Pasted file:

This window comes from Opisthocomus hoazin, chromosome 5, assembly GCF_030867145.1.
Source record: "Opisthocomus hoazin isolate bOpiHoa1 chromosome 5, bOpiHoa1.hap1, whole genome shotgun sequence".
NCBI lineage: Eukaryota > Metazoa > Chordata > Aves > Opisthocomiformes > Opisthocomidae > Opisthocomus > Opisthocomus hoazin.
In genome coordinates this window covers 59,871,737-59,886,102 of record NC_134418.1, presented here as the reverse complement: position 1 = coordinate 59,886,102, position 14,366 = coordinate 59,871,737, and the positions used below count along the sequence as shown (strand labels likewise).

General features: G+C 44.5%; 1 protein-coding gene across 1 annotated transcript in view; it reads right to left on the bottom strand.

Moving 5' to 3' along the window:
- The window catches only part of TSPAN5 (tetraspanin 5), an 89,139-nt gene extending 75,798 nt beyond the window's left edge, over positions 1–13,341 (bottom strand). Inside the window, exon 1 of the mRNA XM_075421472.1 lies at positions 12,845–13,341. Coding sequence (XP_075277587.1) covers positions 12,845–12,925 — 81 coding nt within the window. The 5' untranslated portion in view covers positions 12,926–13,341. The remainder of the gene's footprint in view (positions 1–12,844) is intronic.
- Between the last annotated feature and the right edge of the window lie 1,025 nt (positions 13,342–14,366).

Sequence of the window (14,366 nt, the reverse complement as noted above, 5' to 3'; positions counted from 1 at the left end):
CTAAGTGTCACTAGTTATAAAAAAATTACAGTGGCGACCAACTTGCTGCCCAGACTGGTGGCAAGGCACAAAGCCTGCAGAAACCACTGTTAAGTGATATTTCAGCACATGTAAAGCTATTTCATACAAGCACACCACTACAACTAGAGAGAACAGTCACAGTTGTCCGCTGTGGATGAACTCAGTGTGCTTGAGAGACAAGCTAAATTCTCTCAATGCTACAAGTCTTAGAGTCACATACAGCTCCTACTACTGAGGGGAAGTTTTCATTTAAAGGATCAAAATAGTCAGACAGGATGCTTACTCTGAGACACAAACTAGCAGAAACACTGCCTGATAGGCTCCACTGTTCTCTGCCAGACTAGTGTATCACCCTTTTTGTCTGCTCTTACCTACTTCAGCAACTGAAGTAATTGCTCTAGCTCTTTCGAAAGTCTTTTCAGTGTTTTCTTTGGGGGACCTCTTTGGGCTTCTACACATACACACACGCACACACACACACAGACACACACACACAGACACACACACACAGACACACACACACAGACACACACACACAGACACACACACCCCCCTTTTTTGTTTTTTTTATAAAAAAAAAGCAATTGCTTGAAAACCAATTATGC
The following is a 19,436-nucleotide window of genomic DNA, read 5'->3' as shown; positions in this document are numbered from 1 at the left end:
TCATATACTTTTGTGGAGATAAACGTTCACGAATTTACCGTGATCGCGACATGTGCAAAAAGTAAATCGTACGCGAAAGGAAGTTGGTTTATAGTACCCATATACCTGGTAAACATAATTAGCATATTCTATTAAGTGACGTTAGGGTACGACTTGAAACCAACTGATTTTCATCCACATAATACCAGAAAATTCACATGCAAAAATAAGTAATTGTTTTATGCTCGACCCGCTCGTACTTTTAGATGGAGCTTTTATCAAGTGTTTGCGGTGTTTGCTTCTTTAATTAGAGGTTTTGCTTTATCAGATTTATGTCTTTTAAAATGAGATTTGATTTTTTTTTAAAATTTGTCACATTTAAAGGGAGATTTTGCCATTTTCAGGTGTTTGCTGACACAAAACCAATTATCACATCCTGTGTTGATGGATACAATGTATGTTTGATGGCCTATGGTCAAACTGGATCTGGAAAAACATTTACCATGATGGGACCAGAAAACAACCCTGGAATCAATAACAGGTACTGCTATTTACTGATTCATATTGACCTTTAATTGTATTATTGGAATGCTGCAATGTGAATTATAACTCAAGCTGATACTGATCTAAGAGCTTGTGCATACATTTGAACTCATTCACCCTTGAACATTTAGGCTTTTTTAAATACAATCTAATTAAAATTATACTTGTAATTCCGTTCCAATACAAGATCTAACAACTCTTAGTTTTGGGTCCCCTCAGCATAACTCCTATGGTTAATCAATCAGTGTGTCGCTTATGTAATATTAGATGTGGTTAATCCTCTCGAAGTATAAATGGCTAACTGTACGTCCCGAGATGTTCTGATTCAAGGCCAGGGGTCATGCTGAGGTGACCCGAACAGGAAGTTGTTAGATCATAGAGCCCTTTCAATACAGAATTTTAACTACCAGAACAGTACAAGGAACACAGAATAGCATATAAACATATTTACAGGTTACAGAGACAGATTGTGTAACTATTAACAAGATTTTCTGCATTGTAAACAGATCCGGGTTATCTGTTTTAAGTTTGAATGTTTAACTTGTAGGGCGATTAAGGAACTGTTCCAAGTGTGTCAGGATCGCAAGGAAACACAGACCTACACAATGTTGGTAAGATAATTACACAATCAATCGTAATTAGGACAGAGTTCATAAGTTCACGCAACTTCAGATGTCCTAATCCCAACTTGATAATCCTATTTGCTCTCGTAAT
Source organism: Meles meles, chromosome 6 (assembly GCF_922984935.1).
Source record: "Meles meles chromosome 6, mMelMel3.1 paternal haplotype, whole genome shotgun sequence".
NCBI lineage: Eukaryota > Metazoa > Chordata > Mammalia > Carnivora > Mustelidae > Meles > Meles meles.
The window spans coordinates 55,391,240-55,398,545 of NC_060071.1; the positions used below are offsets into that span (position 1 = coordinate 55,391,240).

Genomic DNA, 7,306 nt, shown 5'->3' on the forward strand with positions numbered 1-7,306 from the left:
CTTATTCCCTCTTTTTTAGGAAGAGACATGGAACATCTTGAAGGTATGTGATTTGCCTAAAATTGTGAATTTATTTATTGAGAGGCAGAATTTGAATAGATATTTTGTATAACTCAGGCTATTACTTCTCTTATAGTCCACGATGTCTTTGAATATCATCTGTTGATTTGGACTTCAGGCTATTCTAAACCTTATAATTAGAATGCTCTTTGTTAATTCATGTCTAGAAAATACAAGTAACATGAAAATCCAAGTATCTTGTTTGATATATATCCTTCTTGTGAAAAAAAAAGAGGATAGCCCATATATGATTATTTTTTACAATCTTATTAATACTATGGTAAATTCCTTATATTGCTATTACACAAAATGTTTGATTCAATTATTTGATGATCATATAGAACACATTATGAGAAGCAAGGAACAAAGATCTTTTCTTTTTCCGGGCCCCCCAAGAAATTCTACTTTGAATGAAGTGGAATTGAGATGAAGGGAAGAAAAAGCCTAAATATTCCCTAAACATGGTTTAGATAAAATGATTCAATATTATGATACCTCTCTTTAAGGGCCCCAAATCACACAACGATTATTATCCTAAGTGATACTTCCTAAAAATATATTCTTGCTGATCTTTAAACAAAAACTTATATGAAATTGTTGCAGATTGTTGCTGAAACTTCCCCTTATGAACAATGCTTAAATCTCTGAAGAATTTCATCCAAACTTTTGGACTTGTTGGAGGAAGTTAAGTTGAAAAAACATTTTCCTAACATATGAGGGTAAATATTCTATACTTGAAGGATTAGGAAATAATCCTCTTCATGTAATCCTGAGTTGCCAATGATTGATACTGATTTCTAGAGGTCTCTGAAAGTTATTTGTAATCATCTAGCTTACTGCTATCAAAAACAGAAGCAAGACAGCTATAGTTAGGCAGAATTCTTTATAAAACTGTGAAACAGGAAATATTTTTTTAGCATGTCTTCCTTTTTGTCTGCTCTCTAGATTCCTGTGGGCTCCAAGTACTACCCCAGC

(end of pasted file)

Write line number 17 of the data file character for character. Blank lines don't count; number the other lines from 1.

Genomic DNA, 7,306 nt, shown 5'->3' on the forward strand with positions numbered 1-7,306 from the left: